The Hills are Alive

6 Wild Ponies on The Long Mynd

Stephen Roberts explores the hills and valleys or our own ‘Little Switzerland’ – Church Stretton.

On Shropshire’s western borders, it’s hard to tell exactly where Wales ends and England begins. Old battle scars have healed along the boundary of Offa’s Dyke, and the much fought over dividing line is worth exploring today.

My wife and I had the good fortune to spend a week in Church Stretton, a small town with satisfying spa feel. From here, we explored once volatile lands where two countries appear to merge.

This market town lies halfway between Shrewsbury and Ludlow, within the Shropshire Hills Area of Outstanding Natural Beauty. The Long Mynd looms imposingly immediately to the west and the Stretton Hills to the east, with the town nestling between. ‘Stretton’ comes from old English words denoting Roman road and settlement.

A rhapsody in purple

Undoubtedly the most dramatic feature here is the Long Mynd, the majestic heather-covered hill which glowers behind the town and is a blaze of purple in late summer. It is 10 miles long, two to four miles wide and, at its highest, 1,700 feet. You can drive up some of it, but the only respectable way to tackle the ‘Mynd’ is on foot, and the extra effort is rewarded by breathtaking views of truly wild scenery.

The Long Mynd is owned and managed by the National Trust and the public can roam at will, although it is considerate to stick to the paths in an environment where the rocks such as the Stiperstones are said to be amongst the oldest in the UK and possibly even the world, at more than 560 million years. There is also much human antiquity here, with an Iron Age hill fort at Bodbury Hill, ancient barrows dotted around, and a 5,000 year old trackway, the Portway, running the length of the Mynd. Another ancient route, the Burway, crosses the Mynd and is the county’s highest public road – not to be tackled in the snow…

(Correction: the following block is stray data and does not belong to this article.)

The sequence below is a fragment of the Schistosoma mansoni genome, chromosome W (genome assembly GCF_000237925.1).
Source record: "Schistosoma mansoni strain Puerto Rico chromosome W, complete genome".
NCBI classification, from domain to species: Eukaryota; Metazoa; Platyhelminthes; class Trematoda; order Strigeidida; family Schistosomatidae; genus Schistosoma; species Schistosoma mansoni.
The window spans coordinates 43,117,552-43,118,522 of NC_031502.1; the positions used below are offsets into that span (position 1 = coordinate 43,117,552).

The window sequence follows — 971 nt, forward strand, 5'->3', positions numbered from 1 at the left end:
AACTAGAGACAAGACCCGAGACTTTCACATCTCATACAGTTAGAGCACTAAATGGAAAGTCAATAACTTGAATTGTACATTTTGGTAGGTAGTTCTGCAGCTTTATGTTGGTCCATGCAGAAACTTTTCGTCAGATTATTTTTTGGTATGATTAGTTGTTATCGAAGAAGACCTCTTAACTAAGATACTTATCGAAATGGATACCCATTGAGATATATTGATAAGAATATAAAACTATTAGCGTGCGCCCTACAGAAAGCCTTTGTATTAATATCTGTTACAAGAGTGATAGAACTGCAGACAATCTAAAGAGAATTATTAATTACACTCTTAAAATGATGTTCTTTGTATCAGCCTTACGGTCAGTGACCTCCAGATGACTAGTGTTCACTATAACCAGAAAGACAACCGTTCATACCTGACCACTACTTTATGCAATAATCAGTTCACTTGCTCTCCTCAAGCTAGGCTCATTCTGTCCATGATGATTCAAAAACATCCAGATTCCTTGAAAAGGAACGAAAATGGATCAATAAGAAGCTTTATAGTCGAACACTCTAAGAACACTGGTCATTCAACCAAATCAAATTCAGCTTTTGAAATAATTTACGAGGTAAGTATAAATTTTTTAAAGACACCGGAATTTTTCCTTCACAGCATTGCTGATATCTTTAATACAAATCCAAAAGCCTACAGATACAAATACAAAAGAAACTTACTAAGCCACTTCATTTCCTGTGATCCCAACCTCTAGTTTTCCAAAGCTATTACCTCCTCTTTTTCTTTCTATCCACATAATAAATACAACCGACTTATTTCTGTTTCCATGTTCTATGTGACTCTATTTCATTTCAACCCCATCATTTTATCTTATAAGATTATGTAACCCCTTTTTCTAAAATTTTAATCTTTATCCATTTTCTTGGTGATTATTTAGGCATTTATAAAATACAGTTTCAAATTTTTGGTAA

The western side of the Mynd is a steep escarpment (favoured by hang-gliders who set off from the glider station to share the thermals with buzzards), but the east side has thrown out huge outcrops divided by steep, narrow valleys.

Our holiday cottage was perched on the east of the Mynd overlooking the town in one such valley, with a footpath running from the back gate down into the beautiful Carding Mill Valley. There are similar valleys – Ashes Hollow and Callow Hollow both have streams, and a waterfall in the latter’s case, but Carding Mill is the jewel, complete with a reservoir surrounded by hills, which was apparently once the site of an open-air swimming pool.

Carding Mill Valley has a historical name, for ‘carding’ refers to the process of untangling fibres from raw materials as part of the cloth-making process –usually the work of children – and there was a textile mill here from the 18th century until the start of the 20th. The valley may have lost its industry, but it is still busy as a starting-point for walkers tackling the Mynd.

There’s a famous golf course amongst the hills, which competes with one in Kington, Herefordshire, to claim the title of England’s highest, much above 1,200 feet and enjoying superb views.

As well as the Mynd, are seven Caradoc hills including Caer Caradoc, the highest at 1,500 feet, which is named after Caractacus, who built a fort here to repel the Romans when this wild territory was the subject of dispute.

Though it’s the hills that attract most of the tourists, as a town Church Stretton is delightful. It became fashionable towards the end of the 19th century and much of its architecture dates from the time when the late Victorians and Edwardians flocked here for the picturesque landscape and bracing air, earning it the moniker ‘Little Switzerland’. Church Stretton is a ‘Walkers Are Welcome’ town and natural springs supply Stretton Hills water – so it retains its healthy appeal right up to the present day.

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